This is one of the defining moments of this Arab Spring. The revolution which started as a genuine outburst of public resentment against corrupt leaders has started to founder on the ground realities of Middle East realpolitik.

A regime which should have long perished by the weight of its own inefficiencies, is managing to ruthlessly repress popular aspirations and hold onto power by cleverly exploiting tribal dissensions and insecurities. On the other hand, a widely inclusive message which was supposed to be secular and democratic in nature has been hijacked by the fundamentalists painting this as a fight between the heretic and the believer.

In my opinion . Dar’a is fast turning into a battle ground between hardliners of Muslim Brotherhood and the Alawite security establishment. These religious tones of the revolution have crystallized the support of the Army and the otherwise anti-Assad and pro-democracy Alawites towards the Assad regime.

Although the Assad regime has not succeeded in markedly improving the lot of the average Alawi . it is widely perceived as a  safeguard against religious persecution by Sunni Muslims who consider the Alawis as heretics and have historically engaged in vigorous persecution.

The recent outbreak of protests in Dar’a and other towns of the Sunni heartland are widely considered in Syria to be a Muslim Brotherhood conspiracy to enforce a Sunni fundamentalist rule in Syria. In view of these events, the army whose officer cadre is largely Alawi has decided to support the regime in what it largely considers as an existential battle for survival.

This heavy handed response by the Alawite army brass has generated even more resentment among the  Sunni populace. There are unconfirmed reports about the refusal of the largely Sunni rank and file to obey orders to fire on coreligionists. Syria, it seems, is moving rapidly down a fast descending spiral of violence and religious acrimony.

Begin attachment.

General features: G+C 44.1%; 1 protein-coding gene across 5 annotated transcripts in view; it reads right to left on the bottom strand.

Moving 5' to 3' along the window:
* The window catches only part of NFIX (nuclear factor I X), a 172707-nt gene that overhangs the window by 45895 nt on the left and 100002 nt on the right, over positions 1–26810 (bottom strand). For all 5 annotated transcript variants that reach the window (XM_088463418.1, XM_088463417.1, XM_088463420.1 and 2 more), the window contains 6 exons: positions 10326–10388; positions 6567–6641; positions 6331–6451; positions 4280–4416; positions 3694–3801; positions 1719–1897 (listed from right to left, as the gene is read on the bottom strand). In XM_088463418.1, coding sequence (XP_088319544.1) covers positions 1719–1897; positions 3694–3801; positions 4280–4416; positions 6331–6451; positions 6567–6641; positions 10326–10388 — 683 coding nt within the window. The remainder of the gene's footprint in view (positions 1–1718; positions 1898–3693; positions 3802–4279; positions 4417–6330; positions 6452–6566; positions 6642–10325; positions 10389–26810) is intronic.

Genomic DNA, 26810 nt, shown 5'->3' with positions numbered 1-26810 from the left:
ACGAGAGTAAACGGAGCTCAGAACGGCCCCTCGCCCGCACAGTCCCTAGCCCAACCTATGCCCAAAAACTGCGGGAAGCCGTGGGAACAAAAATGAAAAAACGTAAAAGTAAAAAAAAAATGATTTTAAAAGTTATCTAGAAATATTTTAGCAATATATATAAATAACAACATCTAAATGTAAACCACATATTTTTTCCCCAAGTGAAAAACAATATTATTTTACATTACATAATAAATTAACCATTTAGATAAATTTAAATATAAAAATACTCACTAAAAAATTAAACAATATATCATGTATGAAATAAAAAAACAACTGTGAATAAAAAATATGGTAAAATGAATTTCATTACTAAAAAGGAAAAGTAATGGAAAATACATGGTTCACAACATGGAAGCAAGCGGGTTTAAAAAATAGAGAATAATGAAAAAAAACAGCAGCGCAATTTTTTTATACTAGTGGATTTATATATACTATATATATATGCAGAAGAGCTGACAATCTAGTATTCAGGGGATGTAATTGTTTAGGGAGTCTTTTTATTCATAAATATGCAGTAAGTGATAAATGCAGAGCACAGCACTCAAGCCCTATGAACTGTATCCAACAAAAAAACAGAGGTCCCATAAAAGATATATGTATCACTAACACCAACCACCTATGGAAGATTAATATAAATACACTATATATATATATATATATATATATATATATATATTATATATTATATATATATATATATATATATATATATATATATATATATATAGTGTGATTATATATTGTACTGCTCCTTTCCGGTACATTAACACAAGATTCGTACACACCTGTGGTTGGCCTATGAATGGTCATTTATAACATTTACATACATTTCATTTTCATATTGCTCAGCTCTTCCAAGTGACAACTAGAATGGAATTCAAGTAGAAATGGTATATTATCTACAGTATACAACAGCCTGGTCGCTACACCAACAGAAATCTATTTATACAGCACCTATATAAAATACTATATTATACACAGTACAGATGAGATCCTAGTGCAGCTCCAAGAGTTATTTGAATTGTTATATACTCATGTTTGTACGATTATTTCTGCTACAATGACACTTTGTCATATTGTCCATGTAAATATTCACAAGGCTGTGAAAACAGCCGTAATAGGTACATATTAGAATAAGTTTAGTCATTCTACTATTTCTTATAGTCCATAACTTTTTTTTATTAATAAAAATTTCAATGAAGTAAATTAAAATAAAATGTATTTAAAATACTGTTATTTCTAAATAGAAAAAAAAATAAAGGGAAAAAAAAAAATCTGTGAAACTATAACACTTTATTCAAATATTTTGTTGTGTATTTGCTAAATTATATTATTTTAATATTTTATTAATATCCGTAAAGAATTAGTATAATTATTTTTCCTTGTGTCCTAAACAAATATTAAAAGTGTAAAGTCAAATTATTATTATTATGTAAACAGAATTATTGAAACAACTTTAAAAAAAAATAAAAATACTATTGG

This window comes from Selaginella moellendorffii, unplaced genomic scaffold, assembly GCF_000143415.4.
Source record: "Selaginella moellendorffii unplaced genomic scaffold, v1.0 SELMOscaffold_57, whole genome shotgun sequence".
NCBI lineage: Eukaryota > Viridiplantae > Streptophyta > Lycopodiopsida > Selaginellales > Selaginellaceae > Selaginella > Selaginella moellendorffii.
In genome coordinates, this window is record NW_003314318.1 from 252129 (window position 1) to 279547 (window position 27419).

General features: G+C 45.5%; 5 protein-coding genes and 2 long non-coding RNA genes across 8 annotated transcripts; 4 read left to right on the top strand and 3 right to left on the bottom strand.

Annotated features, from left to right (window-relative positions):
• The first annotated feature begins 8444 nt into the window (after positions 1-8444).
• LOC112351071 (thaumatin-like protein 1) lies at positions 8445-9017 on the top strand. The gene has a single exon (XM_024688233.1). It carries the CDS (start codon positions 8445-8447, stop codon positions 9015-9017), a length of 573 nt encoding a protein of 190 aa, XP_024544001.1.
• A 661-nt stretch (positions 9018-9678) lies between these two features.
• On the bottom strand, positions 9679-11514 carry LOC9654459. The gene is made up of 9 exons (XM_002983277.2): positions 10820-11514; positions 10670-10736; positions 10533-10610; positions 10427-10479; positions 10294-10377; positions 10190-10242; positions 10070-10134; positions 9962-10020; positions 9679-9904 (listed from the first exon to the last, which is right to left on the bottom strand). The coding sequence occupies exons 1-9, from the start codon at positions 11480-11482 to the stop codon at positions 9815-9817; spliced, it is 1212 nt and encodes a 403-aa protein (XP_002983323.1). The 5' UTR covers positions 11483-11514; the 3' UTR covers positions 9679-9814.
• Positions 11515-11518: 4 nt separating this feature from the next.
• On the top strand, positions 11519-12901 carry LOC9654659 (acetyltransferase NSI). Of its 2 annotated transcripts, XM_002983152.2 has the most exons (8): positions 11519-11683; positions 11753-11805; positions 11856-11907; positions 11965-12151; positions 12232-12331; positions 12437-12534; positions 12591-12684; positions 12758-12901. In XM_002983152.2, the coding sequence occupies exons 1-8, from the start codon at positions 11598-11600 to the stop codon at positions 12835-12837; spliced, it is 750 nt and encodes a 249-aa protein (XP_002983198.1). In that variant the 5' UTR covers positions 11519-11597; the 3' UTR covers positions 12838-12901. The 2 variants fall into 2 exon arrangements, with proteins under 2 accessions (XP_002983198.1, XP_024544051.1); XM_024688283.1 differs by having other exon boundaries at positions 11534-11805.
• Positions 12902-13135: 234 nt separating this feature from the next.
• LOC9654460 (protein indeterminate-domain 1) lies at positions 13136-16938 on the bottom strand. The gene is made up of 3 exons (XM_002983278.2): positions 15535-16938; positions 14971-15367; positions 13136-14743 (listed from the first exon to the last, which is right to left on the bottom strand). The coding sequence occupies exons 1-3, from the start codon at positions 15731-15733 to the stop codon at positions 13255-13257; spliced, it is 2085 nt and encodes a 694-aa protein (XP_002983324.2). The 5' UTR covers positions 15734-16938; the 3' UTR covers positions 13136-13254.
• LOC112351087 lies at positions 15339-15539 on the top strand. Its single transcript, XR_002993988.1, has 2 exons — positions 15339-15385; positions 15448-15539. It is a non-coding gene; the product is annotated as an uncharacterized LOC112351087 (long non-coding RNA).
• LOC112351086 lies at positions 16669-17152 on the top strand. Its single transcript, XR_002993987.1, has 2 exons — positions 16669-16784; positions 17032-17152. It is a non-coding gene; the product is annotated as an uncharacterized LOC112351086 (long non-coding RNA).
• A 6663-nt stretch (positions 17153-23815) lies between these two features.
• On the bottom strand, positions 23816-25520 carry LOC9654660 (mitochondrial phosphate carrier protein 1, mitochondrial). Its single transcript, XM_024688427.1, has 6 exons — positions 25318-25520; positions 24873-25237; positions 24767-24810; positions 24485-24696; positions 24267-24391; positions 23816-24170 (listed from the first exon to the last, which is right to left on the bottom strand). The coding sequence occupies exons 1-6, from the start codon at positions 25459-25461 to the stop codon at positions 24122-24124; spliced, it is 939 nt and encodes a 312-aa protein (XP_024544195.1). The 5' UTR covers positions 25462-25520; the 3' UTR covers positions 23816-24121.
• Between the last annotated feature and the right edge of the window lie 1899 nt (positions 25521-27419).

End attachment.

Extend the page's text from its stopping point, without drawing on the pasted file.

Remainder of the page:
This video purportedly shows Syrian soldiers executed for refusing to obey orders

This is deplorable. The Assad regime has done little good for the common Syrian, Alawi or Sunni . It should have gone long ago. But in in the middle east , the regressive politics of tribe, religion , and ethnicity have long propped up the most brutal tyrants even when they have bled their nations dry.

Syria: Ethnic Questions

April 24, 2011

Syria has entered into a tailspin of political chaos. The Assad regime has brutally cracked down on the protests of “ Great Friday “ causing much bloodshed and a lot of resentment among the populace.

This brutal repression has been widely condemned by the world community. But what is missing in the misty eyed analysis of the Syrian revolution is a proper understanding of the sectarian nature of the revolt.

Syrian population is composed of various ethnicities and religions . The Sunni Arabs dominate the population but there are sizeable numbers of Alawites, Druze , Christians and Kurds.

This is a mainly Sunni revolt against the minority Alawites. The revolt has thus far been restricted to mainly Sunni towns and has found little or no resonance in the Alawite , Kurd or Druze areas of the country .

The below map is a map of the old French protectorate of Greater Syria. During those times the boundaries of the various governorates corresponded with ethnicities. The State of Damascus and the State of Aleppo were predominantly Sunni Arab whereas the Druze and the Alawite had their own separate provinces , the State of Jabal ad-Druze and the state of Alawites respectively.

And this is a map showing the location of the protests currently happening of Syria.

map_of_revolustion 15.04.2011

As is plainly visible , that most the blood is spilled in the area of the old provinces of State of Damascus,  the Sunni heartland of the country. This essentially Sunni nature of the revolt is bad tiding for a country like Syria. If the regime falls, there could be widespread jockeying for power between the various ethnic groups which might very quickly descend into strife or worse, civil war.

It would be wrong to see the various uprisings in the Arab world as identical uprisings of the disgruntled youth against corrupt leaders. These revolts had very different meanings in different places. In Syria , it is about a natural correction in a distorted power structure. A correction which is propelled by the vested interests of people who have very different aims than the idealistic youths of the Arab street.